The German-Swiss writer Hermann Hesse, born in Calw, Germany, July 2, 1877, died on Aug. 9, 1962, was awarded the NOBEL PRIZE for literature in 1946. Determined by the age of 13 “to be a poet or nothing,” Hesse at first wrote derivative, romantic poems and stories of littlemerit. In his earliest novels, Peter Camenzind (1904) and Beneath the Wheel (1906), which expressed his long-smoldering resentment of his pious and repressive upbringing, he pulled himself out of the rut and won success.
The first phase of his writing, which began with the neoromantic treatment of the artist as a social outcast, ended with the realistic Rosshalde (1914). At the beginning of World War I, the strain of hispacifist beliefs and domestic crises led him to undertake psychoanalysis with a follower of Carl Gustav Jung. Jungian psychology gave his work a new dimension; Demian (1919), Siddhartha (1922), and Steppenwolf (1927) also reveal the influence of Nietzsche, Dostoyevsky, Spengler, and Buddhist mysticism. These novels are based on the conviction that Western civilization is doomed and that man must express himself in order to find his own nature. A third phase began in 1930. Narziss und Goldmund (1930) balances the artist’s rebellion against the hierarchic continuity of social behavior. In Journey to the East (1932) and TheGlass Bead Game (1943) the quest for freedom conflicts with tradition and leads to personal sacrifice suffused with optimism.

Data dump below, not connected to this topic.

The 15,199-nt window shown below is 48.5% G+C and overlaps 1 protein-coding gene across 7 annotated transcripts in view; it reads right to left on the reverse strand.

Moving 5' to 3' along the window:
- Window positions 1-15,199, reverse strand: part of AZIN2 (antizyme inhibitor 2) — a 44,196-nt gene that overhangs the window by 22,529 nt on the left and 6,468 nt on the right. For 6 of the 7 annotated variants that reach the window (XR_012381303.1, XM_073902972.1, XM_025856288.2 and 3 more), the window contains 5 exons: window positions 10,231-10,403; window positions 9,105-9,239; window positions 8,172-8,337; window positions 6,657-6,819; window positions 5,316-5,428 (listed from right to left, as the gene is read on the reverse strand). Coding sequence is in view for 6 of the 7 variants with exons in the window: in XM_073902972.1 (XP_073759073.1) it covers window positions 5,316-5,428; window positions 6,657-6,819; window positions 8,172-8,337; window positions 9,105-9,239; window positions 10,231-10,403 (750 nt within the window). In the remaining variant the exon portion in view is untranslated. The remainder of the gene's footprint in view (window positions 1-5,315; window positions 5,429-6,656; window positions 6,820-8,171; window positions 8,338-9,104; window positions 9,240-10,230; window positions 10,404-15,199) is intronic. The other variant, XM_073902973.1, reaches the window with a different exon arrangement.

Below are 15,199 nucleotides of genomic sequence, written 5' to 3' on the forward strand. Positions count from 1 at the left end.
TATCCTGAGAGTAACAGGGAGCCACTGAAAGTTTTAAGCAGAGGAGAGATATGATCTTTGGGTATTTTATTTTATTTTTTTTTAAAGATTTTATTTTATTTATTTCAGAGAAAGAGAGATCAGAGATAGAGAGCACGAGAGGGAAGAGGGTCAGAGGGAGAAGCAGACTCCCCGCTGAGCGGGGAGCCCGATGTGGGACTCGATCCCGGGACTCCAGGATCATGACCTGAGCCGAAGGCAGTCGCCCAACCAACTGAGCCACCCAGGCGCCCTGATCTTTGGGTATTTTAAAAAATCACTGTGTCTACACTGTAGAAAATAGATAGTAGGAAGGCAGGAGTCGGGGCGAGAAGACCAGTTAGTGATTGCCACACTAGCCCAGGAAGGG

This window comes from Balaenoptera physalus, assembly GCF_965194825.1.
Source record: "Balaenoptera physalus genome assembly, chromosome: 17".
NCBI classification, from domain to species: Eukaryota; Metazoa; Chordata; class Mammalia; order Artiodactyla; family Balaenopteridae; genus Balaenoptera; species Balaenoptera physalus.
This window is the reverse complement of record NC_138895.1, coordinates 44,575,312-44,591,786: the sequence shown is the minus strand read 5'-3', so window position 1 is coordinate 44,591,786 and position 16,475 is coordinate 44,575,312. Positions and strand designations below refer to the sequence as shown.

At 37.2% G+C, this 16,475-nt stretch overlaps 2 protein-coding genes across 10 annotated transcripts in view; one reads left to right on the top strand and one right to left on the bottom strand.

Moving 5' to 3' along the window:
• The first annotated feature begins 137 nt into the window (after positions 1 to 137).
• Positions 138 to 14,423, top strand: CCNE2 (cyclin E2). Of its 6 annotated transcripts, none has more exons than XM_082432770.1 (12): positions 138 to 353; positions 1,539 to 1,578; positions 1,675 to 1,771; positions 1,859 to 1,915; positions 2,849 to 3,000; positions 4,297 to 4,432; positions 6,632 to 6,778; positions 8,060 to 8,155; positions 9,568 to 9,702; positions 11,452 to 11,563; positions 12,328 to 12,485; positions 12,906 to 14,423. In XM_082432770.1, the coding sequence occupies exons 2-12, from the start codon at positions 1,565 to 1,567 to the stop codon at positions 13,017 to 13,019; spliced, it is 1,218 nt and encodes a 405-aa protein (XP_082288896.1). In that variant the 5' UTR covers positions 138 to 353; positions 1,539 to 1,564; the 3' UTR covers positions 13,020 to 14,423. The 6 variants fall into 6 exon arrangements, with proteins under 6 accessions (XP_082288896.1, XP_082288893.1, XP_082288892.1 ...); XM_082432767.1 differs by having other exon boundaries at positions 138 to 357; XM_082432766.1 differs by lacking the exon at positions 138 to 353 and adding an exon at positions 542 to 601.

Hesse did not write any novels after 1943 but continued to publish essays, letters, poems, reviews, and stories. From 1912 he lived in Switzerland, of which he became a naturalized citizen in 1923. Hesse’s novels became immensely popular during the 1950s in the English-speaking world, where their criticism of bourgeois values and interest in Eastern religious philosophy and Jungian psychology echoed the preoccupations of the younger generation.